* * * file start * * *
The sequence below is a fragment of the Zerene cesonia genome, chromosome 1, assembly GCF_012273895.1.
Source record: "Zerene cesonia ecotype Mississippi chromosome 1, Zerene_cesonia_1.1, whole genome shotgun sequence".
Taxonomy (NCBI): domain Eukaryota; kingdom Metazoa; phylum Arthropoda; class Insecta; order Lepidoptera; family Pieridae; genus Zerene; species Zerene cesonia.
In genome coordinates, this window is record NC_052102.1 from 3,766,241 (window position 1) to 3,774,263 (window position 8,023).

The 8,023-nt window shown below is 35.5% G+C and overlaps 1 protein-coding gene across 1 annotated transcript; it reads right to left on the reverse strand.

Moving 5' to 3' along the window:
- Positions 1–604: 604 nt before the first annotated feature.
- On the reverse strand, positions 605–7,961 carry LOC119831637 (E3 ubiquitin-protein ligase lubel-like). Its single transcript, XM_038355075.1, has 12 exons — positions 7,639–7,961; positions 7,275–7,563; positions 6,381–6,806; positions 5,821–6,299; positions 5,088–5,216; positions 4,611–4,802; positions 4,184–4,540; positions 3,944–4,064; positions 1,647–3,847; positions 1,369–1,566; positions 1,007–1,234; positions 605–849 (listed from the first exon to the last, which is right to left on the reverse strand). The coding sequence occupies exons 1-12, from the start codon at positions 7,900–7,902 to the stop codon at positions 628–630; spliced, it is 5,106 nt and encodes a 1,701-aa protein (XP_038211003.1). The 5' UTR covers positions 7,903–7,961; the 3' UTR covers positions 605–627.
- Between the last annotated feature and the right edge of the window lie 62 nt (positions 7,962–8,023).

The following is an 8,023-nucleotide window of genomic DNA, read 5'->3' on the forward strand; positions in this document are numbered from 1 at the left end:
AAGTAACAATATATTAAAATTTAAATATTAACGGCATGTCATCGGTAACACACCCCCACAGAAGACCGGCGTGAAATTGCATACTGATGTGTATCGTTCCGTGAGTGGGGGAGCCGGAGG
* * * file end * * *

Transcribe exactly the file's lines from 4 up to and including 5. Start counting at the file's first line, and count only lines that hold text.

In genome coordinates, this window is record NC_052102.1 from 3,766,241 (window position 1) to 3,774,263 (window position 8,023).

The 8,023-nt window shown below is 35.5% G+C and overlaps 1 protein-coding gene across 1 annotated transcript; it reads right to left on the reverse strand.